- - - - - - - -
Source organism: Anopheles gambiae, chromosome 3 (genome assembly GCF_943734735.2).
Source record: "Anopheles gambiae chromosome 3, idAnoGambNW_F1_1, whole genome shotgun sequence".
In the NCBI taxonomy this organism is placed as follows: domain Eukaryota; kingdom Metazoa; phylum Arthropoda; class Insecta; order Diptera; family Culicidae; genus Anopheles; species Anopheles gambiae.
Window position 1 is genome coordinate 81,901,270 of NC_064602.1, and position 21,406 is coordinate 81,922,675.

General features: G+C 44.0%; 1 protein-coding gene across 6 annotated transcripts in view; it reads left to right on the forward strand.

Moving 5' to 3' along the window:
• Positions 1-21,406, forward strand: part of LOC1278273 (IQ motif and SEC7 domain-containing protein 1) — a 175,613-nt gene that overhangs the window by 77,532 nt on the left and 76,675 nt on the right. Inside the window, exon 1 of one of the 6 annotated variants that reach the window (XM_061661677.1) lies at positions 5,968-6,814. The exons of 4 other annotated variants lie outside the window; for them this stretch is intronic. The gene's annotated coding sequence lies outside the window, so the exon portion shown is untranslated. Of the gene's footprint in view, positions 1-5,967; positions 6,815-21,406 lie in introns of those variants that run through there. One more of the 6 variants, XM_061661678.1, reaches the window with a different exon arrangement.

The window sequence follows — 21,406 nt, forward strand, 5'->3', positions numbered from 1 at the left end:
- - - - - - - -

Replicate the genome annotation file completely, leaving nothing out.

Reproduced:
Source organism: Anopheles gambiae, chromosome 3 (genome assembly GCF_943734735.2).
Source record: "Anopheles gambiae chromosome 3, idAnoGambNW_F1_1, whole genome shotgun sequence".
In the NCBI taxonomy this organism is placed as follows: domain Eukaryota; kingdom Metazoa; phylum Arthropoda; class Insecta; order Diptera; family Culicidae; genus Anopheles; species Anopheles gambiae.
Window position 1 is genome coordinate 81,901,270 of NC_064602.1, and position 21,406 is coordinate 81,922,675.

General features: G+C 44.0%; 1 protein-coding gene across 6 annotated transcripts in view; it reads left to right on the forward strand.

Moving 5' to 3' along the window:
• Positions 1-21,406, forward strand: part of LOC1278273 (IQ motif and SEC7 domain-containing protein 1) — a 175,613-nt gene that overhangs the window by 77,532 nt on the left and 76,675 nt on the right. Inside the window, exon 1 of one of the 6 annotated variants that reach the window (XM_061661677.1) lies at positions 5,968-6,814. The exons of 4 other annotated variants lie outside the window; for them this stretch is intronic. The gene's annotated coding sequence lies outside the window, so the exon portion shown is untranslated. Of the gene's footprint in view, positions 1-5,967; positions 6,815-21,406 lie in introns of those variants that run through there. One more of the 6 variants, XM_061661678.1, reaches the window with a different exon arrangement.

The window sequence follows — 21,406 nt, forward strand, 5'->3', positions numbered from 1 at the left end: